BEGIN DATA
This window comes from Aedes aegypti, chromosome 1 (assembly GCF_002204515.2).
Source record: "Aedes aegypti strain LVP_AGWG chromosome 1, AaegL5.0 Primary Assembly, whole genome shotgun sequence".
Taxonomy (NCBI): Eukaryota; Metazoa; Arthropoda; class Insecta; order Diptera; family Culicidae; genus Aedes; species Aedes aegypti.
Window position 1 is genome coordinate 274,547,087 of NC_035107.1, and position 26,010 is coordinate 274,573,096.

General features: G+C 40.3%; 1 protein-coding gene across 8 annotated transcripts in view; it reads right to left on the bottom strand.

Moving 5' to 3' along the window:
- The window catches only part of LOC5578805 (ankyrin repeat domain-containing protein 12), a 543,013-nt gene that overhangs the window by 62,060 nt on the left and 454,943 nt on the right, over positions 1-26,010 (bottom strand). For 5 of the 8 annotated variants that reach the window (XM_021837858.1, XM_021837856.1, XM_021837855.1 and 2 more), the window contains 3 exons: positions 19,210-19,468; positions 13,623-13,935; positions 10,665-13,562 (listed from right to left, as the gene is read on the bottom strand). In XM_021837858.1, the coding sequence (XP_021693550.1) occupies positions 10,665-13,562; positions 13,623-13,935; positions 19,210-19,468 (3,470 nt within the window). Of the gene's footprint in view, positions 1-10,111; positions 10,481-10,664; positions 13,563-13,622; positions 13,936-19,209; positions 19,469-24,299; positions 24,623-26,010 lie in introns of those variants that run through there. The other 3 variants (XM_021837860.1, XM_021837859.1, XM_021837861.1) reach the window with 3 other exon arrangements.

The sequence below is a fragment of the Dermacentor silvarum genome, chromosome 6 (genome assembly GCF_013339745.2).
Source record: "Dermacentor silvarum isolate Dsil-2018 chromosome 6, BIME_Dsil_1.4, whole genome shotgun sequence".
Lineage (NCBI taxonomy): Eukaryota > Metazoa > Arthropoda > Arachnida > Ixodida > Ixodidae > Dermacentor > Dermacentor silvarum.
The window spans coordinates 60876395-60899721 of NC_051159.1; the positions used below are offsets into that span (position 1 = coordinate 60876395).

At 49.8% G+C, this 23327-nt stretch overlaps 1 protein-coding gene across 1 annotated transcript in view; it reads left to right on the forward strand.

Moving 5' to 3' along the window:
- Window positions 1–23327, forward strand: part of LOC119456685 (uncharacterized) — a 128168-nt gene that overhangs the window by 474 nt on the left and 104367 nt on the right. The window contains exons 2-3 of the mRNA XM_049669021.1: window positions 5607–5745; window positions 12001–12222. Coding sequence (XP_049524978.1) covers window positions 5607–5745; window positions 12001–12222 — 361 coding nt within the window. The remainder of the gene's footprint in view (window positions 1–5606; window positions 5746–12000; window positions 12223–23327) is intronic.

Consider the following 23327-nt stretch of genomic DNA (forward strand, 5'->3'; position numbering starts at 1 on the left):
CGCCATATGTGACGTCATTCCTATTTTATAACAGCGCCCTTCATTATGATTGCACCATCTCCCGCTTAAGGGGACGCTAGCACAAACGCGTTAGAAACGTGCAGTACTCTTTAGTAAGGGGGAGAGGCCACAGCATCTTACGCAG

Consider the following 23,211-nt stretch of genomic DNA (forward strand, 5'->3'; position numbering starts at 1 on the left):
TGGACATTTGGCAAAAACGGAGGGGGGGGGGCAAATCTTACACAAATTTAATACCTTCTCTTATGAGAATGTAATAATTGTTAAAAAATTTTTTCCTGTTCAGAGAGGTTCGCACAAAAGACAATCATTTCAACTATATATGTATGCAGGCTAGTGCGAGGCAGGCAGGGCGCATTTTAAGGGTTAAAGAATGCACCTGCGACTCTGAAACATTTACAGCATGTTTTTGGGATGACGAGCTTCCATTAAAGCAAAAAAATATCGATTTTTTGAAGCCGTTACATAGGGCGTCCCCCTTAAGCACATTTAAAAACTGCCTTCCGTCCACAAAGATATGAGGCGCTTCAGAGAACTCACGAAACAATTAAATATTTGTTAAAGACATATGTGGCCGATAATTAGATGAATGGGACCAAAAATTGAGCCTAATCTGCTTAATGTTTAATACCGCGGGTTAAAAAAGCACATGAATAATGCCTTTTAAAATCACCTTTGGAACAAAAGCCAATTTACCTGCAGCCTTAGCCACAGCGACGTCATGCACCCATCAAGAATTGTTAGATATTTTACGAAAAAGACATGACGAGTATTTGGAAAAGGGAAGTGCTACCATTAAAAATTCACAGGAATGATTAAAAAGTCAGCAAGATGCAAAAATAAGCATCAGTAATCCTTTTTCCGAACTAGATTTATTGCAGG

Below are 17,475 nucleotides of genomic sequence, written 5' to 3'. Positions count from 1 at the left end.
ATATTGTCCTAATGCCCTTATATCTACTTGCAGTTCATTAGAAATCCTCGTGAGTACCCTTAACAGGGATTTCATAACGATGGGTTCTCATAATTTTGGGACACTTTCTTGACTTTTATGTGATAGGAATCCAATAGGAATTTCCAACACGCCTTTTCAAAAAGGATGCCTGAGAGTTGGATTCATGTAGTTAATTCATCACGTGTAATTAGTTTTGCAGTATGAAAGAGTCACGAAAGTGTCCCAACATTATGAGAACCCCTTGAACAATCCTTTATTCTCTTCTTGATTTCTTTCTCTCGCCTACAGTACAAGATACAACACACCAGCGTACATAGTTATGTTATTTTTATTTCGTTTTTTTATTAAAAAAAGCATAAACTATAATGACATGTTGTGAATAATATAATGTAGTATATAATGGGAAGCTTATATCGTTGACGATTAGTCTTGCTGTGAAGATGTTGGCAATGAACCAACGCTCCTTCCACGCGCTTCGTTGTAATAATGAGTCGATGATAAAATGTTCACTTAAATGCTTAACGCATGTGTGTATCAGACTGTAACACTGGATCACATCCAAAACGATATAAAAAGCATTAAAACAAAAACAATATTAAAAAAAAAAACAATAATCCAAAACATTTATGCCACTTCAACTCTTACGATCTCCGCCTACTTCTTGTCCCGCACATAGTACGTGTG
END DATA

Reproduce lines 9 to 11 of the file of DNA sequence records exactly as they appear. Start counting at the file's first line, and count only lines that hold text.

Source record: "Dermacentor silvarum isolate Dsil-2018 chromosome 6, BIME_Dsil_1.4, whole genome shotgun sequence".
Lineage (NCBI taxonomy): Eukaryota > Metazoa > Arthropoda > Arachnida > Ixodida > Ixodidae > Dermacentor > Dermacentor silvarum.
The window spans coordinates 60876395-60899721 of NC_051159.1; the positions used below are offsets into that span (position 1 = coordinate 60876395).